It’s been a long time since I have sat down to watch a movie by directing legend Woody Allen. I’m not sure why but my love of his brand of whimsical, angst-ridden relationship comedies, has waned over the years, and have found myself less and less interested in his output, which continues to be one of the most prolific outputs of any director currently working. Yet post-Oscar season, this latest effort sparked my interest.
Owen Wilson plays a screenwriter who takes a holiday in Paris to work on his novel with fiance Rachel McAdams and her upper-class friends. Yet he finds their company disenchanting, and although adoring Paris and its inspirational mystique, finds himself taking solitary midnight walks to gather his thoughts. That’s when he is transported back into the 1920’s and starts mingling with the famous names of the era, Ernest Hemingway, Pablo Pacasso and Salvador Dali etc. This is a great concept and a perfect fit for Woody Allen’s often over-used nervy navel gazing lead characters and relationship woes. The Paris locales are shot beautifully, clearly offering a love letter to the city like he did with New York in his classic Manhattan, and the writing is as sharp as he’s ever been. Owen as expected is playing the ‘Woody Allen’ role but it works wonderfully for one of the most likable Hollywood stars around, and the various actors playing the famous faces, deliver perfectly fascinating caricatures. McAdams is gorgeous, but doesn’t offer up anything various pretty actresses couldn’t have done just as well. Inception’s Marion Cotillard instead delivers a far more enjoyable performance, exuding French sexiness and mystery. Also for an Allen movie the comedy is played a touch too gentle and charming for my taste.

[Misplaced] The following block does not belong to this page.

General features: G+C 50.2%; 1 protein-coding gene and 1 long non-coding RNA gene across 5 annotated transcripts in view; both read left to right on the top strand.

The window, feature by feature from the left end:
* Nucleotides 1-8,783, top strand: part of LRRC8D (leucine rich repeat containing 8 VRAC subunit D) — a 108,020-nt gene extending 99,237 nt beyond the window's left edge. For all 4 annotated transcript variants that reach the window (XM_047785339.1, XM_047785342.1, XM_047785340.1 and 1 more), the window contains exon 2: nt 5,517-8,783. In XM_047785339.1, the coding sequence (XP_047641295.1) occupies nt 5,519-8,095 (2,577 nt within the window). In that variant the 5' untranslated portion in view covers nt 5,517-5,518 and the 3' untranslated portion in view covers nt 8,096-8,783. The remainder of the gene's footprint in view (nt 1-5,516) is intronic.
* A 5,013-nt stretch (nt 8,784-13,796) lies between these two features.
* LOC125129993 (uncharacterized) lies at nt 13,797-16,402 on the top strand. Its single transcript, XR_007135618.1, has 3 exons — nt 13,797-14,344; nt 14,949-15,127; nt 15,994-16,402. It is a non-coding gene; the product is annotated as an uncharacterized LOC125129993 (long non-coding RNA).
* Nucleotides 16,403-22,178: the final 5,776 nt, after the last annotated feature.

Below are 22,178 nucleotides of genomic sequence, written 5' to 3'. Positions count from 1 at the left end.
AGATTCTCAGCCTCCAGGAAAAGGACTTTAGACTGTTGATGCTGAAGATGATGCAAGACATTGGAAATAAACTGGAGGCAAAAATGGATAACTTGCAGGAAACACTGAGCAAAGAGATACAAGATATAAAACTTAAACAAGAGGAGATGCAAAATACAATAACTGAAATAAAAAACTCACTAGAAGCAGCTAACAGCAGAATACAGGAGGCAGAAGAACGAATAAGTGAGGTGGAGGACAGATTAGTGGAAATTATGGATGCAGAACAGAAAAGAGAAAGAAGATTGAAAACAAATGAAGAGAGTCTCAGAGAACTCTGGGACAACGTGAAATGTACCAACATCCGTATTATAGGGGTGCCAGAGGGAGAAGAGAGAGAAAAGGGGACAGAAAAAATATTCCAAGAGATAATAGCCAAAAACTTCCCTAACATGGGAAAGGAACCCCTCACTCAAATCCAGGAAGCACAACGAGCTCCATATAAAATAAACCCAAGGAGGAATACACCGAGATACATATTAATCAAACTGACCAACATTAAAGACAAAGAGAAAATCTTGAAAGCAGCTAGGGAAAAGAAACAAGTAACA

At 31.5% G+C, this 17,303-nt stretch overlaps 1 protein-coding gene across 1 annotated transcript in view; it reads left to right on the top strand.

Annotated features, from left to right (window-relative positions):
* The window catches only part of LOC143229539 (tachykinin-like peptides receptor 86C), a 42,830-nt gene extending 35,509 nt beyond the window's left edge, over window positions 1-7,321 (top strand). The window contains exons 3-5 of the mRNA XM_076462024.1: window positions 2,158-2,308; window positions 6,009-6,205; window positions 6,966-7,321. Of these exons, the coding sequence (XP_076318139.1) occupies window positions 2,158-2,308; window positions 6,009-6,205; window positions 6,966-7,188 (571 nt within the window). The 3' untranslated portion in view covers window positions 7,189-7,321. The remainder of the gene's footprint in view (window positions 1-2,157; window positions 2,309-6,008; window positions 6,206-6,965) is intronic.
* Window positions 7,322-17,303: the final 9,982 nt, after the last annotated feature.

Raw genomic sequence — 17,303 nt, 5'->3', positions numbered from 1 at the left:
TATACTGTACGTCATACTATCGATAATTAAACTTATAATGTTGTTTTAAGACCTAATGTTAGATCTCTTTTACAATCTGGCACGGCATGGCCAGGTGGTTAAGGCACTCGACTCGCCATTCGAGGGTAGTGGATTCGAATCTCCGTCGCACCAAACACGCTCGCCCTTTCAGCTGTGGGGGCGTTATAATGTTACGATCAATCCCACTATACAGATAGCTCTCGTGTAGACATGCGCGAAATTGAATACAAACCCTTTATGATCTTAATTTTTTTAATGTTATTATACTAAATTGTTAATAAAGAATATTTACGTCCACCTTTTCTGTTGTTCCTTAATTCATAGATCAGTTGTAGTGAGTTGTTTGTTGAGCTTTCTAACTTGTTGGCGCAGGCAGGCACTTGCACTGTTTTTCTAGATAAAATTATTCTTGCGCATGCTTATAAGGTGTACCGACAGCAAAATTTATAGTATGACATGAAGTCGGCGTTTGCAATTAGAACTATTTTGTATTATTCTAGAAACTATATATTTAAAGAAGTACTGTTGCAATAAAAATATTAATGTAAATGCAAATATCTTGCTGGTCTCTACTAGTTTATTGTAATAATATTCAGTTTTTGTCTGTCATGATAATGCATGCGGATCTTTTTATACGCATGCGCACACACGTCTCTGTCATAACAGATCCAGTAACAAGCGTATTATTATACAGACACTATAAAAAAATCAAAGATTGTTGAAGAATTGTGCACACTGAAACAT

As a long time fan however, I feel so glad to be back in the director’s company, and although I’m sure he could have delivered just as good a movie if he had starred himself, his casting and choice of location won me over, leaving me with a really nice feeling as the credits rolled.